With this form of greenhouse gardening, you extend the growing season and offer consistent vegetables all year round. Leafy greens, such as tomatoes, lettuce, spinach, and kale, or herbs like parsley and cilantro, do well in these cabinets.

Vertical Straw Bale Gardening

Vertical straw bale gardening is a technique that involves stacking straw bales together to create a DIY vertical garden.

This gardening involves repurposing straw bales or agricultural wastes of cereal crops like wheat, barley, and oats. This provides self-sufficiency in terms of vegetable needs and is a sustainable farming method.

Photo of several straw bales used for vertical gardening.

(Image: Colling-architektur26)

Plants use the organic matter obtained when straws decompose.

Vegetables that can flourish in a vertical straw bale garden include radishes, lettuce, herbs, peas, peppers, tomatoes, and cucumbers.

Most Common Vertical Gardening Elements

Besides having unique structures, each vertical garden also has other distinctive elements. The common ones are listed below:


Soil is an essential component in plant health in vertical and traditional gardens. Plants require this growing medium enriched with nutrients to support their growth.

Absorbent soil is ideal, as it prevents soil compaction, facilitates proper drainage, and retains nutrients and moisture. This stops plants from drying out quickly.

You can mix coir and peat to aerate the growing medium. It makes it lofty and light for your plants.

However, the mixture can be expensive when working in large spaces. Therefore, be sure to scout for alternatives of an economical mixture high in the loft but low in added fertilizers. Then, add well-rotted compost to your chosen mixture as needed.


Controlling the moisture levels of your plants is crucial.7 The growing medium should hold sufficient water so plants do not dry or drown.

Garden watering systems for vertical gardens differ based on various factors. Invest in a rain wand for an outdoor vertical garden to help you reach those hard-to-reach parts. Use a reservoir-based system for an indoor home garden.


Vertical plantings use complete organic fertilizer and finished compost. This helps to lighten your soil and support growth.

Over the entire growing period, the organic fertilizer slowly releases essential nutrients to the plants. That way, you eliminate the hassle of refeeding the plants as they grow. However, you should frequently test your soil to ensure you have the right nutrient levels.


Lighting is also essential for plant growth, whether you are growing your plants indoors or outdoors. However, different types of plants require different amounts of light.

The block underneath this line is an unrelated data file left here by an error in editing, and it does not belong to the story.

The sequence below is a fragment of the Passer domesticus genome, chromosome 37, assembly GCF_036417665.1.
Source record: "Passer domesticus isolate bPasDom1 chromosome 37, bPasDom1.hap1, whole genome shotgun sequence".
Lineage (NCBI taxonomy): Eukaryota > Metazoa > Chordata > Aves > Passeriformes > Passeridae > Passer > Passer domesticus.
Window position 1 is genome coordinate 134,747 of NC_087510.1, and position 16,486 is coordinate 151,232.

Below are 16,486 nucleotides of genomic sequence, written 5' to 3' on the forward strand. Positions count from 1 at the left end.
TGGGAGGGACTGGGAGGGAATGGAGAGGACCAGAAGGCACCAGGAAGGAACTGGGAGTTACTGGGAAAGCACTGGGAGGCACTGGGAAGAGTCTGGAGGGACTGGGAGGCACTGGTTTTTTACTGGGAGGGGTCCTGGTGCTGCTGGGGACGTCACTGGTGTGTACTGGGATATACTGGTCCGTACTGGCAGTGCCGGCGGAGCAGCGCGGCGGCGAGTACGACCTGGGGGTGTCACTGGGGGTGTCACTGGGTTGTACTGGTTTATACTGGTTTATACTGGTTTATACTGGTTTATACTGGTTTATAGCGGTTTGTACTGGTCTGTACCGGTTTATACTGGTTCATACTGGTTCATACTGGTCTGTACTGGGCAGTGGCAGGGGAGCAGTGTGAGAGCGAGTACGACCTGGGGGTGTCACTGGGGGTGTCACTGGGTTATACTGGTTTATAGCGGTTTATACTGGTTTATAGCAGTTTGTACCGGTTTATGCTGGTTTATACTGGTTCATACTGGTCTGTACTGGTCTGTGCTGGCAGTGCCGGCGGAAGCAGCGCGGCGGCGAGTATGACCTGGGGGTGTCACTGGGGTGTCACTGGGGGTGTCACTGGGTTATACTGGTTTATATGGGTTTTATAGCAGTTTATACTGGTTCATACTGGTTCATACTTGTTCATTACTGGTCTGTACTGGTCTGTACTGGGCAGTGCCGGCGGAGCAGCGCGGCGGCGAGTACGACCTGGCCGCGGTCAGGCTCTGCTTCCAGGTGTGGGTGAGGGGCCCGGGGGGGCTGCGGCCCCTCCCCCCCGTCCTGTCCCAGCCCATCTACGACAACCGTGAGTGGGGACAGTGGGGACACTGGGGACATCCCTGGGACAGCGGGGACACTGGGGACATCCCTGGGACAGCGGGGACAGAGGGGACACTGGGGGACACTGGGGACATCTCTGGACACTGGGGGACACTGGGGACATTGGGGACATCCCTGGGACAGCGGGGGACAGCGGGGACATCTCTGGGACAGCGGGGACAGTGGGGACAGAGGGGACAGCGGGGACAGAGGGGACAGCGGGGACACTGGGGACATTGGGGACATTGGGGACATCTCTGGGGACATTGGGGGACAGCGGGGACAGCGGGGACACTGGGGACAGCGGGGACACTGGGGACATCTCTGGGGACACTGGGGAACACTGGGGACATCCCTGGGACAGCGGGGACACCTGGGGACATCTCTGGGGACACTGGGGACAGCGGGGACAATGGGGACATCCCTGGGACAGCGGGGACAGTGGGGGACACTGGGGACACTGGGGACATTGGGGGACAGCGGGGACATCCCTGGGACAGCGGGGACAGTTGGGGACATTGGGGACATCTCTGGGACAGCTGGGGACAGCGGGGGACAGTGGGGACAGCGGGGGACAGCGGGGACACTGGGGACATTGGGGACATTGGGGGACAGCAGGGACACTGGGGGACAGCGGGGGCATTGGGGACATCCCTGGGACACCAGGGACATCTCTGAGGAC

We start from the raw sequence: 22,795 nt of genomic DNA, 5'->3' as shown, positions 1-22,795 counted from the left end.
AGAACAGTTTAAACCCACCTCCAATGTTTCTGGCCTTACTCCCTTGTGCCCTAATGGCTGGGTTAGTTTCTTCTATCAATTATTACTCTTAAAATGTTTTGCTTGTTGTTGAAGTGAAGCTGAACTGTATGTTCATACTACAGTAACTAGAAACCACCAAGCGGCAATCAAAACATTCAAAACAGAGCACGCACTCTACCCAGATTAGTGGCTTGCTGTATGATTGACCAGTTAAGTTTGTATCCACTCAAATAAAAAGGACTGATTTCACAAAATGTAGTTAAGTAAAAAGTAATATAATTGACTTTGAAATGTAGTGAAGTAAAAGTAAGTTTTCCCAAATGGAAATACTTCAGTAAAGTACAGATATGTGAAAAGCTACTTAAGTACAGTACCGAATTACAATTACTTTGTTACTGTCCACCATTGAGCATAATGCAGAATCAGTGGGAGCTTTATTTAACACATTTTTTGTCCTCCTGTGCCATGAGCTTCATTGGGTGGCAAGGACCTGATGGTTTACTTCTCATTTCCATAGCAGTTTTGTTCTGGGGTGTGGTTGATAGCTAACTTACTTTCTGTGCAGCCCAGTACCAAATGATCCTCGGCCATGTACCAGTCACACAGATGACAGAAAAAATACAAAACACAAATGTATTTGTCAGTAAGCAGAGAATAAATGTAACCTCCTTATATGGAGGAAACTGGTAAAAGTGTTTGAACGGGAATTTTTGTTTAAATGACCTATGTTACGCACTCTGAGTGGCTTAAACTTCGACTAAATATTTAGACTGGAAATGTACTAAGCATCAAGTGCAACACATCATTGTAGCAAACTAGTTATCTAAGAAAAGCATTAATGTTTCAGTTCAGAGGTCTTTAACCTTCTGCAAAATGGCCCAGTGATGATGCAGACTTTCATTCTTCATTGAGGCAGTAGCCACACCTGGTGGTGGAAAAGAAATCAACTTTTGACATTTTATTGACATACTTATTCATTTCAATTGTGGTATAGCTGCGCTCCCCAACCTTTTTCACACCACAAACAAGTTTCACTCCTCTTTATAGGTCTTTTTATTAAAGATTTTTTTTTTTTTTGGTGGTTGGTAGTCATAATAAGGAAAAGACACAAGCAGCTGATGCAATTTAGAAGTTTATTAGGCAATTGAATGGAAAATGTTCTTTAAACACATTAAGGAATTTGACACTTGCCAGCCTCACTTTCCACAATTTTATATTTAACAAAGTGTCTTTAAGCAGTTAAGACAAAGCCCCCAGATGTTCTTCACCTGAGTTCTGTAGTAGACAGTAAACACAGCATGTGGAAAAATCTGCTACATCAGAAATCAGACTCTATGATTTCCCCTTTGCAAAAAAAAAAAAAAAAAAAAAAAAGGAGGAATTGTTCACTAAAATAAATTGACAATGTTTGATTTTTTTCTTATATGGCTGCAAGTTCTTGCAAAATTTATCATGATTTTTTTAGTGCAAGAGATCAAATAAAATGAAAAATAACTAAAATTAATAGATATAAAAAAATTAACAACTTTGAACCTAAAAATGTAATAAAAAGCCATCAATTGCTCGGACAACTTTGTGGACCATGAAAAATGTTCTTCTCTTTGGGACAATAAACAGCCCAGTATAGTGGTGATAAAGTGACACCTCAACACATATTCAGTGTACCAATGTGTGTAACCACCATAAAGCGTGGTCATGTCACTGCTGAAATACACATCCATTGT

For example, most plants require between 6 and 8 hours of light a day.8 However, others, like the leafy vegetables, are okay with partial shade, especially when temperatures change in the afternoon.

If you are dealing with indoor vertical gardens with insufficient light, you might need to include artificial lighting. In such cases, LED or fluorescent lights come in handy.

Containers and Frames

In vertical gardens, containers and frames hold plants. As such, you must consider the plant’s needs before picking the ideal container or frame.

Plants have different requirements when it comes to soil depth. Therefore, picking deep containers for those vegetables with long roots is crucial.

The material of the container also matters. For example, some plastic containers may crumble over time, especially after prolonged exposure to direct sunlight. So, pick those that resist environmental elements like sun, wind, and rain.

Durable frames extend your garden lifespan. You don’t want to create something that does not serve your needs in the long term.

DIY Vertical Gardening Ideas

Creating DIY structures for vertical gardening is easy. You can simply repurpose and recycle materials from your yard.  This promotes zero environmental waste even as it replenishes your kitchen with fresh vegetables.

Anyone can try many DIY ideas for vertical gardening for beginners. They include:

Pallet Vertical Garden

You can transform a pallet into a perfect vertical garden. Building it involves repurposing wooden pallets into vertical planters.17

Create a unique design DIY Pallet structure. Then, place the pallet anywhere, on a patio or porch.

Photo of a pallet garden with flowering plants installed by the terrace.

(Image: Stephanie Booth28-)

You need pots or baskets for planting your vegetables.

Beautifully label each shelf to make it easy to identify the specific vegetables. Salad greens, sage, rosemary, peppermint, basil, thyme, parsley, and marigolds can do well in a pallet near your kitchen.

Bamboo Trellis

Creating a vertical garden is a simple project. Lash several together to make a rustic tuteur or obelisk if you can access bamboo sticks.9

You can also grab long limbs that you can salvage from your yard or thrift store. Then, train vines like Morning Glories or Black-eyed Susan to create a perfect focal point.

Hanging Basket Garden

Creating hanging baskets in the garden is easy. You only need to grab the same-sized baskets and fill them with soil. Then, suspend them outside using strings attached to a wall or ceiling.

Ladder Planter Vertical Garden

This is created to resemble a ladder. To make a simple ladder, you need gardening tools like a saw, a pocket hole jig and driver, a drill, a finishing nail gun, a speed square, and a sander.

Place a wooden planter box on each rung. Then, make your ladder lean against the wall.10

Vertical Gardens Pros and Cons

Like any other DIY project, vertical gardens have their upsides and downsides. Familiarizing yourself with them allows you to decide whether a vertical garden is the best choice for your gardening needs or not.

Here are the main advantages and disadvantages of DIY vertical gardening you should consider.

Vertical Gardens Pros

  • Consistent Vegetable Production Throughout the Year